President Obama is determined to empty the detention facility at Guantanamo Bay, Cuba despite resistance from Congress and his own Pentagon. Late Monday the administration announced the single largest transfer of detainees of Obama’s presidency with 15 terrorists heading to the United Arab Emirates.
The inmates, who included nationals from Afghanistan, Yemen and the United Arab Emirates, will be transferred to the UAE, a US State Department official told CNN.
The official added that six of the detainees had been approved for transfer back in 2009. The others had been evaluated by the inter-agency Periodic Review Board and it had been determined that their “continued detention was no longer necessary to protect against a significant continuing threat to the security of the United States.”
Rep. Ed Royce (R-CA) Chairman of the House Foreign Affairs Committee released a statement criticizing the move:
“In its race to close Gitmo, the Obama administration is doubling down on policies that put American lives at risk. Once again, hardened terrorists are being released to foreign countries where they will be a threat. Too many have already died at the hands of former detainees. I fear we will be dealing with the consequences of this recklessness for years to come.”
In recent months, the number of Gitmo detainees who have returned to their Jihadist ways has doubled, according to a report by Obama’s own Office of the Director of National Intelligence (ODNI). But that doesn’t seem to deter Obama’s determined effort to release as many of the captured terrorists as he possibly can before he leaves office in January.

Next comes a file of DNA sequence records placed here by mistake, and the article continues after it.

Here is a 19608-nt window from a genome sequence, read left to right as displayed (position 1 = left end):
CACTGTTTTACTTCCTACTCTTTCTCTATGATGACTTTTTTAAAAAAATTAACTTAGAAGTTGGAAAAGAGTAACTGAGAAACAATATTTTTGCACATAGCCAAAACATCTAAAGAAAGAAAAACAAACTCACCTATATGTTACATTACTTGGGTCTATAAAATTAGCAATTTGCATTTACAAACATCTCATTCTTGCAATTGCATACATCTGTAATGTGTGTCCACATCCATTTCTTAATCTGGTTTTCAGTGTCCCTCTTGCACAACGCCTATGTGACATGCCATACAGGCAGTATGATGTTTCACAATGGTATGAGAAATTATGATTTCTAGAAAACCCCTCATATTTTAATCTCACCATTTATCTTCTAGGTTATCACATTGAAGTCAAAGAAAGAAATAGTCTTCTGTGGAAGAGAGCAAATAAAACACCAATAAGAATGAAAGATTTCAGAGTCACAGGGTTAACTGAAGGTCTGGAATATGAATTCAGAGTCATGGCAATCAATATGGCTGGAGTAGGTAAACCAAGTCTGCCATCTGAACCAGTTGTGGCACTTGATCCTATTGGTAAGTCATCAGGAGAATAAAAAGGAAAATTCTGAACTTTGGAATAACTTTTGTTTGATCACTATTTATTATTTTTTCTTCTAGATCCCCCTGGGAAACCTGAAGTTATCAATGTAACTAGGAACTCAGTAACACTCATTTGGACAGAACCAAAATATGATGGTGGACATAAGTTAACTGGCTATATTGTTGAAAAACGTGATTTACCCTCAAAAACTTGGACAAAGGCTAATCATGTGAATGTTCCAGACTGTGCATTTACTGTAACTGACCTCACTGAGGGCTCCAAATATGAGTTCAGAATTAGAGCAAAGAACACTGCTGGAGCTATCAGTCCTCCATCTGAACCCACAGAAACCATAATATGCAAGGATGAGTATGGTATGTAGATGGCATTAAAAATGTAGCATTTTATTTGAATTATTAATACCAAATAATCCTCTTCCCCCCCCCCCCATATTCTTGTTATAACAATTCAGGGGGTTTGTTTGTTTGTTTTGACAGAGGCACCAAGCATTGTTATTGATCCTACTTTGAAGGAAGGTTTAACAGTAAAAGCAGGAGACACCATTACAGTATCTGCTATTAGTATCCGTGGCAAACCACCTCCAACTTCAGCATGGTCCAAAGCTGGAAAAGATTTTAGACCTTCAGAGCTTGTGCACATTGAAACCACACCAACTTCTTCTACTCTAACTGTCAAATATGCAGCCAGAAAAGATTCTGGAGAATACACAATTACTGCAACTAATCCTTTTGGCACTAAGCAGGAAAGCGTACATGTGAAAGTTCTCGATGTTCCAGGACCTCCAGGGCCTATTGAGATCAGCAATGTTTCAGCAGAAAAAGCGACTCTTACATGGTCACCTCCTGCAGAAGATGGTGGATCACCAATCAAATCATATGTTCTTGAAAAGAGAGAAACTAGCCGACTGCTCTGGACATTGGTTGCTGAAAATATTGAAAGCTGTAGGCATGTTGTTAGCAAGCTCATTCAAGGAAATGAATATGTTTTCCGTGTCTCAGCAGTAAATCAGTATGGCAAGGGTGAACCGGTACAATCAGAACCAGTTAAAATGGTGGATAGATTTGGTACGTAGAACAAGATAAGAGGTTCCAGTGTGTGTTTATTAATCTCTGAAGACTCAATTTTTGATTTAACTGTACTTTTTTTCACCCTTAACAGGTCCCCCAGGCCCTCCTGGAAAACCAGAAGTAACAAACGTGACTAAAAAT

In fact, the Wall Street Journal details how Obama, Joe Biden and John Kerry have been using their diplomatic charms (and good old fashioned American green backs) to cajole countries into taking the Jihadi scum:
In recent months, the transfers have increasingly involved Mr. Obama, Secretary of State John Kerry and Vice President Joe Biden, who at times have worked to “close the deal” with foreign leaders on resettling or repatriating detainees, officials said.
The U.S. usually pays foreign governments to monitor transferred detainees, and underwrites resettlement costs—for language instruction, vocational courses and the like—up to $100,000 each, a senior administration official said.
Officials wouldn’t discuss specific security arrangements, but people familiar with the matter said the U.S. typically conducts electronic surveillance of former detainees, while local authorities keep physical tabs on them.
One technique the administration uses to find homes for detainees involves leveraging rivalries to get countries to compete over resettling the men. It is called “keeping up with the Joneses,” a senior administration official said. Foreign governments are realizing that “if you want to get attention in the Obama administration, one way to do it is to take Guantanamo detainees,” the official said.
Hours before the release GOP presidential nominee Donald Trump vowed to keep the Gitmo facility open and said he would use ti for a more vigorous execution of the war on terror.